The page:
Some wheat breads are just white bread with a little bit of caramel coloring to make the bread appear healthier, according to Reader’s Digest.
Can a hot tub make me sick?
Short answer: Yes
Hot tubs — especially ones in spas, hotels, and gyms — are perfect breeding grounds for germs.
The water is not hot enough to kill bacteria, but is just the right temperature to make microbes grow even faster. Even though hot tubs are treated with chlorine, the heat causes the disinfectant to break down faster than it would in regular pools.
The most common hot tub infection is pseudomonas folliculitis, which causes red, itchy bumps. A more dangerous side-effect of soaking in a dirty Jacuzzi is a form of pneumonia known as Legionnaire’s disease. This is what reportedly sickened more than 100 people at the Playboy Mansion back in 2011.
Short answer: No
Although egg yolks are a major source of cholesterol — a waxy substance that resembles fat — researchers have learned that saturated fat has more of an impact on cholesterol in your blood than eating foods that contain cholesterol.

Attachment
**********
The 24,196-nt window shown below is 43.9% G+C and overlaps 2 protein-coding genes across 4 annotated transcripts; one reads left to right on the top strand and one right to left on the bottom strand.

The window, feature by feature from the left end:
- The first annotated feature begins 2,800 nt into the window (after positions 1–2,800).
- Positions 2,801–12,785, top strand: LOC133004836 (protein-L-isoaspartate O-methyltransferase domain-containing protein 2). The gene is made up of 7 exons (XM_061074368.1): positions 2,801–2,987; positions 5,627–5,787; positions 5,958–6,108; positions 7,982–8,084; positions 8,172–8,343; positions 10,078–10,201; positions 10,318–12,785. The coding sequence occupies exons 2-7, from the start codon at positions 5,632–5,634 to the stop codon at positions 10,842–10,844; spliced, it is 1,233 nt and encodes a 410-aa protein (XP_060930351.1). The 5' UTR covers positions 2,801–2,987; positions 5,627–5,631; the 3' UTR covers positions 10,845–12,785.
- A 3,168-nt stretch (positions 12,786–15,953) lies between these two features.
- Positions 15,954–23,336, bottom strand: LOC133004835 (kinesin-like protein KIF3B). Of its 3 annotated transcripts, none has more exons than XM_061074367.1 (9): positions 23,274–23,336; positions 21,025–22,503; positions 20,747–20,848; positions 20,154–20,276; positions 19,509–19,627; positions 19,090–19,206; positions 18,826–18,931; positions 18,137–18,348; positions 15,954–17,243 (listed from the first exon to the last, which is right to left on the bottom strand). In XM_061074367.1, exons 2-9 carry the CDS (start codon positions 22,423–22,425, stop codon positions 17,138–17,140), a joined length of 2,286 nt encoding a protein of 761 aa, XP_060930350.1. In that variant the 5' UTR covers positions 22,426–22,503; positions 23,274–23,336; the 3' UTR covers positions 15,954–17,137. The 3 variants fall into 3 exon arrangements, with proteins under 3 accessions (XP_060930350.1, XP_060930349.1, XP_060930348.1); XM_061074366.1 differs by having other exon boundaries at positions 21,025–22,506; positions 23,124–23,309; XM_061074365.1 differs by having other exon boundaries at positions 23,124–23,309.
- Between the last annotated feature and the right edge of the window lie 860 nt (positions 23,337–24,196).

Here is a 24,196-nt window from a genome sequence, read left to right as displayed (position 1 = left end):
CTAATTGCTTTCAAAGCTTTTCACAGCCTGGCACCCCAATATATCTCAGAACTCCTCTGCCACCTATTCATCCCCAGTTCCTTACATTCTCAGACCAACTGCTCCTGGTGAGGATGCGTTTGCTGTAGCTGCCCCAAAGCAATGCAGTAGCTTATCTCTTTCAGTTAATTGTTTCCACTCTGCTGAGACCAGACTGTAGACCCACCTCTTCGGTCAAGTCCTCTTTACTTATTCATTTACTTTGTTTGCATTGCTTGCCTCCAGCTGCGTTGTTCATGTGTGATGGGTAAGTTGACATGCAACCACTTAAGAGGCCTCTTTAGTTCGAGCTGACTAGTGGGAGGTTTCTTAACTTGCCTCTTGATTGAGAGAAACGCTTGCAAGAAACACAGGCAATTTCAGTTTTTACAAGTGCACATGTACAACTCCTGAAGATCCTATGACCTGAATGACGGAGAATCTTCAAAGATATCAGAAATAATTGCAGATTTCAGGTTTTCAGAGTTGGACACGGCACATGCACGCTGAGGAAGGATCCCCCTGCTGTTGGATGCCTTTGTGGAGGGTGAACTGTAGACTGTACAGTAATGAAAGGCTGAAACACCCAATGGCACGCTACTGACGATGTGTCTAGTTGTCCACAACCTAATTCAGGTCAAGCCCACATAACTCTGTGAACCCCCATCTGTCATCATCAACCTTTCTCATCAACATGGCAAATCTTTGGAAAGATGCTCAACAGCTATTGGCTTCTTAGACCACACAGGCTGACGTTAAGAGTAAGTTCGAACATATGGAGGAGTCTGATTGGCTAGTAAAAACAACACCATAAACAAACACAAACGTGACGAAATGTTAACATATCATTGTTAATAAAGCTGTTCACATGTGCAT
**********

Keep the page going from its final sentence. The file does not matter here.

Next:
“Healthy individuals with normal blood cholesterol levels should now feel free to enjoy foods like eggs in their diet every day,” the lead researcher from a 25-year University of Arizona study on cholesterol concluded.
Can you drink too much water?
Short answer: Yes
It is very rare for someone to die from drinking too much water, but it can happen.
Overhydrating is most common among elite athletes. Drinking an excess of water, called water intoxication, dilutes the concentration of sodium in the blood leading to a condition known as hyponatremia. The symptoms of hyponatremia can range from nausea and confusion to seizures and even death in severe cases. To avoid this, drink fluids with electrolytes during extreme exercise events.
Can yogurt ease digestive problems?
Short answer: Yes
Our digestive tract is filled with microorganisms — some good and some bad. Yogurt contains beneficial bacteria, generically called probiotics, that helps maintain a healthy balance. Probiotics can relieve several gastrointestinal problems, including constipation and diarrhea.
Certain brands of yogurts, like Activa by Dannon, are marketed exclusively to treat tummy issues.
Do whitening toothpastes whiten teeth more than regular toothpastes?
Short answer: No